“We have a quality philosophy now…but it took the rise of the middle child to make it happen.”
- Ann Lewis, ExxonMobil
Ann Lewis’ metaphor of testers being the “middle child” between software development and IT operations was present throughout Accelerate 2017, Tricentis’ annual user conference. Nearly every head in the room nodded as Lewis described how testers, like middle children, tend to get less attention than their professional or familial siblings, but she insisted that there’s never been a better opportunity for testers to receive the respect they deserve. Digital transformation, no matter how you define it, requires new commitments to quality, and it’s up to testers to claim be the change agents in the transformations that CIOs are tasked with delivering.
Tricentis CEO Sandeep Johri and other CxOs who spoke at Accelerate echoed this sentiment. Johri pointed out that speed continues to be a primary focus of maintaining or gaining competitive advantage, and manual testing processes that prevent agility or DevOps success at the enterprise level must be automated going forward.
What was also made clear is that scaling investments in automation is not the single key to success. The pressure CIOs are under today, especially around digital transformation, requires new investments in a number of different areas, many of which are only just being realized. While CIOs may understand the necessity of quality, it’s up to testers to get the buy-in required for the continuous testing required to deliver it at scale.
Testers with an oft-ignored middle child mindset may find the concept of being recognized as a “champion” by their CIO or CEO unlikely. But, Todd Pierce’s impassioned session on “What CxOs really think about testing” was designed to inspire testers to change the way testing was viewed too often in the past.
As a current Rock Health and Dignity Health board member, and former Bill & Melinda Gates Foundation chief digital officer, Pierce shared his peers’ all-too-common beliefs that testing takes too long, costs too much and constrains developer productivity. And, while it may hurt to admit, with manual testing that should be automated and insufficient testing time that results in bugs making it to production, it’s not surprising that CIOs would feel this way.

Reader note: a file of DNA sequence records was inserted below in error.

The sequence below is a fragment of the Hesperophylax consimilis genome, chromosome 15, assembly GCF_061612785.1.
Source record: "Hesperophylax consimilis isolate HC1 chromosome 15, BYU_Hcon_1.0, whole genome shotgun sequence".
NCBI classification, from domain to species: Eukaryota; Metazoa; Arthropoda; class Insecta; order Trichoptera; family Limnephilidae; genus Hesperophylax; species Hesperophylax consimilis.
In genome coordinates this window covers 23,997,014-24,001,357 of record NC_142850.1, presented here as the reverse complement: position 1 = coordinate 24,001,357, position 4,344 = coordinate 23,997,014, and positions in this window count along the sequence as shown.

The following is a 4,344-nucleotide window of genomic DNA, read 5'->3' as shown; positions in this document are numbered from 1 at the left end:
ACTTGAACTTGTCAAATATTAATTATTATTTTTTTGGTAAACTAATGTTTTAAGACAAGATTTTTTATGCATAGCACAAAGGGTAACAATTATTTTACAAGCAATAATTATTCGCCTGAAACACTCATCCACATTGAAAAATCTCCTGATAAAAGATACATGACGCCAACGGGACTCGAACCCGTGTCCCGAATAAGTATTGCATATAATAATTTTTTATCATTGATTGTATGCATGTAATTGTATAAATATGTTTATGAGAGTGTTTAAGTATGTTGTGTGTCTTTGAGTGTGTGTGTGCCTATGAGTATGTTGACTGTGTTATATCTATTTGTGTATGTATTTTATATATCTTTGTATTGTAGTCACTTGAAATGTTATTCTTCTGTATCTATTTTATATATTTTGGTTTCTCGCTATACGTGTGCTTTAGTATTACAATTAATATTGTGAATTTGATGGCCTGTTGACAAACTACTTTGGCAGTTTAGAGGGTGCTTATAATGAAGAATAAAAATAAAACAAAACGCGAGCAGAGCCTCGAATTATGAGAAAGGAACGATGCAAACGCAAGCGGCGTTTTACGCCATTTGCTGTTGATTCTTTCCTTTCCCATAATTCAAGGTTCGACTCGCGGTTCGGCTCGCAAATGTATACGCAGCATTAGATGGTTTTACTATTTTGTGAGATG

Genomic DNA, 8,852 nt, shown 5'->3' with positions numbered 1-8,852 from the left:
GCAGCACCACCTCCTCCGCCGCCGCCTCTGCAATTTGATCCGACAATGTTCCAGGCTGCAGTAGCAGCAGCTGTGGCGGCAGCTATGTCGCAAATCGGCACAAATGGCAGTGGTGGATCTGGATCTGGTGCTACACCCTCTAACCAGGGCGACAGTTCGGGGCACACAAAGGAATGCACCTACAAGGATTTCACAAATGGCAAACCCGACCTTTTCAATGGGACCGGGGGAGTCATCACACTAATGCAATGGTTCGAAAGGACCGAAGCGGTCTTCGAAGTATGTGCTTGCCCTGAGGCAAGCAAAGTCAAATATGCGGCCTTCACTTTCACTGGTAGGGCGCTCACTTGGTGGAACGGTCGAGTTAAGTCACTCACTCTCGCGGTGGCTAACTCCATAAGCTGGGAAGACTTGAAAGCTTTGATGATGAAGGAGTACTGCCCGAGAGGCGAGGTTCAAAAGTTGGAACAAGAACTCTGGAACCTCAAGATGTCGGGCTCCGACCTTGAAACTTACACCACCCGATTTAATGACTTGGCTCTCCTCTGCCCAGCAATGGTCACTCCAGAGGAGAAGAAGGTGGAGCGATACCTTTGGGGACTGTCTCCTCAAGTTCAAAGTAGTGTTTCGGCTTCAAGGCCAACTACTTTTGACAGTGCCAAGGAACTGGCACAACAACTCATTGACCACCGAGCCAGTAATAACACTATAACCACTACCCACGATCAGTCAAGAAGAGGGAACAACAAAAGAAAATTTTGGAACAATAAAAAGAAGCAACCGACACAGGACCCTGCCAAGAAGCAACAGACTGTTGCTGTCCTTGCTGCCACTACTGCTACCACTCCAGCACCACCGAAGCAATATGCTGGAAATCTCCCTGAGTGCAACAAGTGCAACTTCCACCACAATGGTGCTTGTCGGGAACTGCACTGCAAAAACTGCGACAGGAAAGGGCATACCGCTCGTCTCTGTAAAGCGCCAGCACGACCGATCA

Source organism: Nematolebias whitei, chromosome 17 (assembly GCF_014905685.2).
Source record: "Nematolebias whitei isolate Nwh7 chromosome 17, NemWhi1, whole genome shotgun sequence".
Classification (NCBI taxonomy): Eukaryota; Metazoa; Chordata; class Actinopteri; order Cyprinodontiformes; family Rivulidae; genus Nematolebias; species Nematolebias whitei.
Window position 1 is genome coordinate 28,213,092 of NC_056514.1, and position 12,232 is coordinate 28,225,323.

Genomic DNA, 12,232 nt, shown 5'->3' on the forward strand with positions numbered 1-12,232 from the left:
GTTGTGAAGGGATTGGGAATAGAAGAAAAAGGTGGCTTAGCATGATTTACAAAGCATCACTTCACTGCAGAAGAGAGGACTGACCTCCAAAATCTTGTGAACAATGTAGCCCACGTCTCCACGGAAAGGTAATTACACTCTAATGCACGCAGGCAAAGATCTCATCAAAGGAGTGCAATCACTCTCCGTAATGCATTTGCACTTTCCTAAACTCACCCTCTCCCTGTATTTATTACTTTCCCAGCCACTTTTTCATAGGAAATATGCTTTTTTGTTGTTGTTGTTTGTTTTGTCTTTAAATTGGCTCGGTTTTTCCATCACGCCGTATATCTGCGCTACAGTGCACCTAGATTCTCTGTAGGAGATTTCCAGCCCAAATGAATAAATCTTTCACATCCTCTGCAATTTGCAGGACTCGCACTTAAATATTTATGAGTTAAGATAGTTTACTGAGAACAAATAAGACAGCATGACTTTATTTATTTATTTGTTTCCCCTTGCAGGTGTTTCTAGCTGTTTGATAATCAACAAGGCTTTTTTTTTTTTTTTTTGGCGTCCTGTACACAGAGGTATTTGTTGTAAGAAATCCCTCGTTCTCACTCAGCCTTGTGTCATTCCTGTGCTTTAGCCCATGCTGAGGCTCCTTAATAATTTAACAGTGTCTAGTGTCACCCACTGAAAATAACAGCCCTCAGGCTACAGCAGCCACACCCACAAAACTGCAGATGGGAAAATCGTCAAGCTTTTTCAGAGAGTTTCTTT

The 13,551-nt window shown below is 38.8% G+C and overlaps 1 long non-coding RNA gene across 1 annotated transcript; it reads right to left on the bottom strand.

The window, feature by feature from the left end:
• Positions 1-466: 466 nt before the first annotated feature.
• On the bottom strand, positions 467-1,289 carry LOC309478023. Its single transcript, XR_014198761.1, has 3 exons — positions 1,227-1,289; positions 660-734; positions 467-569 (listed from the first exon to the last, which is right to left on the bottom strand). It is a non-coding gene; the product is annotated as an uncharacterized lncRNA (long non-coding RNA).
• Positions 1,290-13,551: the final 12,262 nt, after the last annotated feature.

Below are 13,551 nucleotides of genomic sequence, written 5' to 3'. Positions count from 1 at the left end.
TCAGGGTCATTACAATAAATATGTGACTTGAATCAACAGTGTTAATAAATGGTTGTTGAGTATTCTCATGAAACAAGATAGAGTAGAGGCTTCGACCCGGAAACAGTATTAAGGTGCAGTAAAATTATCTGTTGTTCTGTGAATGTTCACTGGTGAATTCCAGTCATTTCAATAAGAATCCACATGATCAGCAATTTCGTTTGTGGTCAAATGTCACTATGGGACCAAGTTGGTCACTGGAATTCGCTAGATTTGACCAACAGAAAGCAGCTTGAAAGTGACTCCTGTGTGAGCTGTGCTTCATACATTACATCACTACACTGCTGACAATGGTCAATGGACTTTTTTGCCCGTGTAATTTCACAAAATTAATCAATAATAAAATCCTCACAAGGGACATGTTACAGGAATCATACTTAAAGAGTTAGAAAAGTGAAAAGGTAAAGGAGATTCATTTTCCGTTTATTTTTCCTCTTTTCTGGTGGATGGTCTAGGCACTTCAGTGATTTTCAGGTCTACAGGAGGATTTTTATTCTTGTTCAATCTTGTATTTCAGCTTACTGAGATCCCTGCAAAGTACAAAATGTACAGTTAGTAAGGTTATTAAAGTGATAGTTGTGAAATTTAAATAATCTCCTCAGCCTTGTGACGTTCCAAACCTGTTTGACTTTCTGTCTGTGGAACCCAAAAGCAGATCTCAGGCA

Pierce explained that testers who adopt innovative, scriptless “high-precision testing,” are able to shorten their test cycle, reduce defects that make it to production and eliminate costly rework for themselves and developers alike. When high-precision testing is performed continuously throughout the software development life cycle (SDLC), those beliefs that testing takes too long, costs too much and impedes innovation lose all validity. “Everyone in this room should be the drivers of agility in the enterprise,” remarked Pierce.
Emmet Keeffe at Insight Venture Partners hosted a CIO roundtable later in the day where four CIOs detailed their personal experiences with taking enterprises through digital transformations. Each CIO admitted that in the past they had underestimated the the time being spent on testing, and one somewhat bravely stated that he’d always found testing somewhat “boring.” One might expect a room of testers to storm the stage with charges of heresy, but, given that many testers have suspected that management felt this way for years, I got the feeling that many were simply impressed that someone who felt that way had admitted it.
But the panel, Pierce, Lewis and countless other speakers at Accelerate also made sure that the attendees of their sessions understood one thing: As more organizations undergo digital transformation—and no matter what stage of digital transformation they’re in—testing has never been in a better position to drive positive changes that will have monumental impacts on the business.
Whether CIOs have been tasked with delivering greater agility, DevOps shifts, increased security, enhanced user experience, reliability and performance or legacy app modernization, testing may not be the first organization that CIOs turn to for help. But, as Keeffe explained, testing leaders who truly understand the incredible opportunity they have to make those CIOs heroes will make themselves heroes in the process.
About the Author / Noel Wurst
Noel Wurst leads influencer relations for Tricentis, and collects stories around cultural shifts and evolving technology’s impact on the software testing industry. By attending global conferences, interviewing passionate software professionals, and working closely with product, engineering and customer success teams, Noel looks for stories that matter and innovative ways to share them with audiences that lead to business growth. You can follow Noel on Twitter and LinkedIn.